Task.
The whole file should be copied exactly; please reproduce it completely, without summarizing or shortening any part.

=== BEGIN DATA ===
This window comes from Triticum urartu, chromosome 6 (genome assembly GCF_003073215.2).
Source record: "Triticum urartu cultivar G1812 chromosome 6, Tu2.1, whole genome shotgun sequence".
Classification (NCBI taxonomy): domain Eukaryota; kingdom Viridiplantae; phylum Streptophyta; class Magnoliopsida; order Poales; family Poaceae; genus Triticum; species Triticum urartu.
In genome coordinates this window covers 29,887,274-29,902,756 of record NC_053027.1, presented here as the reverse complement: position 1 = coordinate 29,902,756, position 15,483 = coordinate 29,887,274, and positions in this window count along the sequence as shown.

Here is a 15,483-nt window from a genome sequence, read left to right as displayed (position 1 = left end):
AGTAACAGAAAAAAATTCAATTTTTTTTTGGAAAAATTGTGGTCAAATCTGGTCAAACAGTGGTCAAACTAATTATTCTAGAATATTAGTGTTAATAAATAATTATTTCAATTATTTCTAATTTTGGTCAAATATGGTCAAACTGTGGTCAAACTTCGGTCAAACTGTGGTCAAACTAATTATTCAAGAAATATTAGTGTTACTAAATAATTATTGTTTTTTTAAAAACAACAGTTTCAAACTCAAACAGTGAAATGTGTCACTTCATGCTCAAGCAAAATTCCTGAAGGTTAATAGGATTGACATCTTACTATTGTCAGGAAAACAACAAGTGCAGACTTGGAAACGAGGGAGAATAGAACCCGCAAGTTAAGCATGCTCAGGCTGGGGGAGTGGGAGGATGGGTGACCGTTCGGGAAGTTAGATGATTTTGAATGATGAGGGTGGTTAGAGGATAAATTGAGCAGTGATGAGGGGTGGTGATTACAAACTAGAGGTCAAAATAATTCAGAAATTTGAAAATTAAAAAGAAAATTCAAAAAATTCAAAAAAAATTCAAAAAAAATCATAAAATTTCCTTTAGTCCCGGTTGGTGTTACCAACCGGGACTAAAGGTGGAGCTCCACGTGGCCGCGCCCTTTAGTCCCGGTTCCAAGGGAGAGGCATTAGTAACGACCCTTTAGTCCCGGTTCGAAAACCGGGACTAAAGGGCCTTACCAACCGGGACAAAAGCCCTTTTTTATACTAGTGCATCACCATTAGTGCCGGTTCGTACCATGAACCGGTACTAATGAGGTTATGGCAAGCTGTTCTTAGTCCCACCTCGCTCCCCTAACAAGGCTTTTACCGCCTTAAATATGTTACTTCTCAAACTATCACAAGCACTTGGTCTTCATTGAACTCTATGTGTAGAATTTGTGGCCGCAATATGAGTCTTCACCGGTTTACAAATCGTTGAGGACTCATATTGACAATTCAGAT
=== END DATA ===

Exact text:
This window comes from Triticum urartu, chromosome 6 (genome assembly GCF_003073215.2).
Source record: "Triticum urartu cultivar G1812 chromosome 6, Tu2.1, whole genome shotgun sequence".
Classification (NCBI taxonomy): domain Eukaryota; kingdom Viridiplantae; phylum Streptophyta; class Magnoliopsida; order Poales; family Poaceae; genus Triticum; species Triticum urartu.
In genome coordinates this window covers 29,887,274-29,902,756 of record NC_053027.1, presented here as the reverse complement: position 1 = coordinate 29,902,756, position 15,483 = coordinate 29,887,274, and positions in this window count along the sequence as shown.

Here is a 15,483-nt window from a genome sequence, read left to right as displayed (position 1 = left end):
AGTAACAGAAAAAAATTCAATTTTTTTTTGGAAAAATTGTGGTCAAATCTGGTCAAACAGTGGTCAAACTAATTATTCTAGAATATTAGTGTTAATAAATAATTATTTCAATTATTTCTAATTTTGGTCAAATATGGTCAAACTGTGGTCAAACTTCGGTCAAACTGTGGTCAAACTAATTATTCAAGAAATATTAGTGTTACTAAATAATTATTGTTTTTTTAAAAACAACAGTTTCAAACTCAAACAGTGAAATGTGTCACTTCATGCTCAAGCAAAATTCCTGAAGGTTAATAGGATTGACATCTTACTATTGTCAGGAAAACAACAAGTGCAGACTTGGAAACGAGGGAGAATAGAACCCGCAAGTTAAGCATGCTCAGGCTGGGGGAGTGGGAGGATGGGTGACCGTTCGGGAAGTTAGATGATTTTGAATGATGAGGGTGGTTAGAGGATAAATTGAGCAGTGATGAGGGGTGGTGATTACAAACTAGAGGTCAAAATAATTCAGAAATTTGAAAATTAAAAAGAAAATTCAAAAAATTCAAAAAAAATTCAAAAAAAATCATAAAATTTCCTTTAGTCCCGGTTGGTGTTACCAACCGGGACTAAAGGTGGAGCTCCACGTGGCCGCGCCCTTTAGTCCCGGTTCCAAGGGAGAGGCATTAGTAACGACCCTTTAGTCCCGGTTCGAAAACCGGGACTAAAGGGCCTTACCAACCGGGACAAAAGCCCTTTTTTATACTAGTGCATCACCATTAGTGCCGGTTCGTACCATGAACCGGTACTAATGAGGTTATGGCAAGCTGTTCTTAGTCCCACCTCGCTCCCCTAACAAGGCTTTTACCGCCTTAAATATGTTACTTCTCAAACTATCACAAGCACTTGGTCTTCATTGAACTCTATGTGTAGAATTTGTGGCCGCAATATGAGTCTTCACCGGTTTACAAATCGTTGAGGACTCATATTGACAATTCAGAT